The Manasash Metric HAS BEEN CANCELLED FOR OCT 6.
We regret to inform our riders, volunteers and supporters that this years ride has been cancelled due to poor air quality from our wildfires.
We had to make a decision today, Sept.28th to allow notifications to all involved. This was the only fund raiser for the RSVP and Volunteer Center so it was not an easy decision but the safety and ...

health of our riders and volunteers was our top concern.
We will be calling all of the riders who registered with us on Monday and Tuesday to confirm that we have cancelled.

You will all receive a full refund in a couple of weeks from CWU our sponsor. Some have indicated that they would like to just donate their check to RSVP and Volunteer Center. If you would like to do so, you may send us an email indicating so to rsvp@fairpoint.net

For further information please contact us at 509 962-4311. Again we are so sorry about cancelling this years ride and we will be back for next year for sure!

We appreciate your understanding during this terrible wildfire situation and hope you understand that the safety and health of everyone concerned was our top priority.

Thank you!
Carol Findley
 
 

Sunday, September 16, 2012

Manastash Metric is coming up quickly

The annual Manastash Metric/Half Metric Century ride is coming up on Saturday, October 6th.  Early registration ends on September 21st and then the registration cost goes up by $10.  Check out my earlier posts on the route changes.

You can go directly to the Manastash Metric website here.

Bucket list - meeting one cycling legend

I have a lot of things on my cycling bucket list including touring cross country (diagonally from Washington to Florida), going to the Tour de France and riding STP in 2015 in one day - the 30th anniversary of when I rode it the first time.

 But, tops on my bucket list would be an opportunity to meet, and ride with, Greg Lemond.  The primary road bikes in my stable are from the 1980's.  This was the time period I fell in love with cycling as a teenager and couldn't get enough of it.  It's also the time period that ABC and CBS sports started paying some attention to the Tour de France.  Broadcasts didn't include the entire stage as they do today but, rather, just snippets of them.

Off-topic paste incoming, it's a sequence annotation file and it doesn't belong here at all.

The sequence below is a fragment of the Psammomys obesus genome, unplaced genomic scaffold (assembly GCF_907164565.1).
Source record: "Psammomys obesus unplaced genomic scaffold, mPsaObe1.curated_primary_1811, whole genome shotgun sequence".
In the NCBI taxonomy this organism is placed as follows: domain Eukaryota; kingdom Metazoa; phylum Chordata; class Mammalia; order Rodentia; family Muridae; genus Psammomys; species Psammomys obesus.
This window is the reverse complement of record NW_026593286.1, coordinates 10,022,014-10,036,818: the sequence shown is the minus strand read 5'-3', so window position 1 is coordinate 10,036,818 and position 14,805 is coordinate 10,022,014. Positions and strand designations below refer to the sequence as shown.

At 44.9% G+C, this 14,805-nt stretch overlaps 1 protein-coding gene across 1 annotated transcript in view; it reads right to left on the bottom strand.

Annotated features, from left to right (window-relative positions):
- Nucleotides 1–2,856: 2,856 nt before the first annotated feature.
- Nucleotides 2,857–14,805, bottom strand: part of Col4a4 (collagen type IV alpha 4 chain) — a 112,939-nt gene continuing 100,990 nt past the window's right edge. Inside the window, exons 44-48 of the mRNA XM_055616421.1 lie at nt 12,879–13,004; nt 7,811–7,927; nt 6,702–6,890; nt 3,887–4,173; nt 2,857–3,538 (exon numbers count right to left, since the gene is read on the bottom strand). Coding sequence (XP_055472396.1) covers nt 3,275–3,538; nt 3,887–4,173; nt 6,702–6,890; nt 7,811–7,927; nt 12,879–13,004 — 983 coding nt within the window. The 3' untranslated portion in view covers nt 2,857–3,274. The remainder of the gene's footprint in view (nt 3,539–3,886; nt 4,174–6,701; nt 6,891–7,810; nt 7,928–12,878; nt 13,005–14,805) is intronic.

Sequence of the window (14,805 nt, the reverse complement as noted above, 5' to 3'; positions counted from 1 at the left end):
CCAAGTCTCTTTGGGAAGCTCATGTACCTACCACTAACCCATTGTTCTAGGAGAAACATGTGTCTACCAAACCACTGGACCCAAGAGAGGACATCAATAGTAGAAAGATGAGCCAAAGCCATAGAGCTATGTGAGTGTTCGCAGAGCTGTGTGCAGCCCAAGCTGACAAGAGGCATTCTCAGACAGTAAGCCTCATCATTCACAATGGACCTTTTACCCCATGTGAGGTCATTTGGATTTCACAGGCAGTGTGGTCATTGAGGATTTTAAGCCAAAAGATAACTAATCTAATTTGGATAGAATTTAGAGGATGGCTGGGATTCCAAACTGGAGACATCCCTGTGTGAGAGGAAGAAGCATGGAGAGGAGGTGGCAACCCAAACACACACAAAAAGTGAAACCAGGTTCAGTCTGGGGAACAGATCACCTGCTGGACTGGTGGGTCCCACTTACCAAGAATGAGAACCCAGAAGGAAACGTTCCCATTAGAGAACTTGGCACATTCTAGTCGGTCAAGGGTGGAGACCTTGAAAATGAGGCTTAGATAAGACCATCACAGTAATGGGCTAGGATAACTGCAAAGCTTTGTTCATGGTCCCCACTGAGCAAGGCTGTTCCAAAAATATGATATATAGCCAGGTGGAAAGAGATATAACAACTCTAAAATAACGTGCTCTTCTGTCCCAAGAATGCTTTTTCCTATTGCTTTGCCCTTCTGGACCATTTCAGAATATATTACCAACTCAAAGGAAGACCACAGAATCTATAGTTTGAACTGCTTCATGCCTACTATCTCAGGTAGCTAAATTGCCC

I'll never forget the sheer pride I had when Lemond won the 1986 Tour de France becoming the first American to do so.  It was a huge day for American cycling.   And who can forget 1989 and the miracle 8 second win on the last time trial over Laurent Fignon.  That race saw the introduction of clip-on aerodynamic bars and aerodynamic helmets to shave time off the stage performance for the first time and it was extremely controversial.

The drama of that race was unbelievable.  I remember sitting in my father-in-law's living room, eyes fixed on the tv, unable to move because of the suspense.  Afterward, pride again swelled up within me knowing that Lemond had come back from a hunting accident and got that second victory - a victory that would give some legitimacy to his 1986 win.

The 1980's were the last decade of the great, lugged steel racing bikes.  Of time trials that relied more on brute force and power from the rider than aerodynamics.  Of downtube, non-indexed shifters that required more skill in handling a bike versus today's option of having the shifters and brake levers integrated.  Heck, even the sight of non-aero exposed cables above the brake levers prior to the mid-80's gives me such a rich appreciation for the sport of cycling and the skill of the riders from those days.  The rider and the machine had to be so tuned to each other. 

Greg Lemond is a true American cycling hero and should be remembered for that.  I loved watching Lance Armstrong race but if there's one cycling legend in American history that I want to meet it's Greg Lemond.  Sorry, Lance, it's been that way since 1985 and it will never change.

Pondering Lance Armstrong

I know, what in the world is the Ellensburg Cycling blog doing discussing Lance Armstrong?  As my riding mileage has finally been able to increase since the middle of July I've had time to ponder a lot of things and one of those is Lance Armstrong.  More specifically my thoughts have revolved around his recent decision to not seek an arbitration hearing with the U.S. Anti-Doping Agency investigation against his alleged doping while riding in the peloton.  And, the subsequent announcement by the USADA that Armstrong was stripped of his 7 Tour de France titles.

I should say I was, and still am, a huge Lance Armstrong fan.  He is an amazing athlete with an ability on the bike that goes beyond anything I could ever hope to do.   Will the USADA decision change my feelings about him.  Probably not.  He won the 1993 World Championships before he was diagnosed with testicular cancer and none of these doping accuations are from that time period.  He was always a strong and gifted rider but he was also a different rider after the cancer treatments.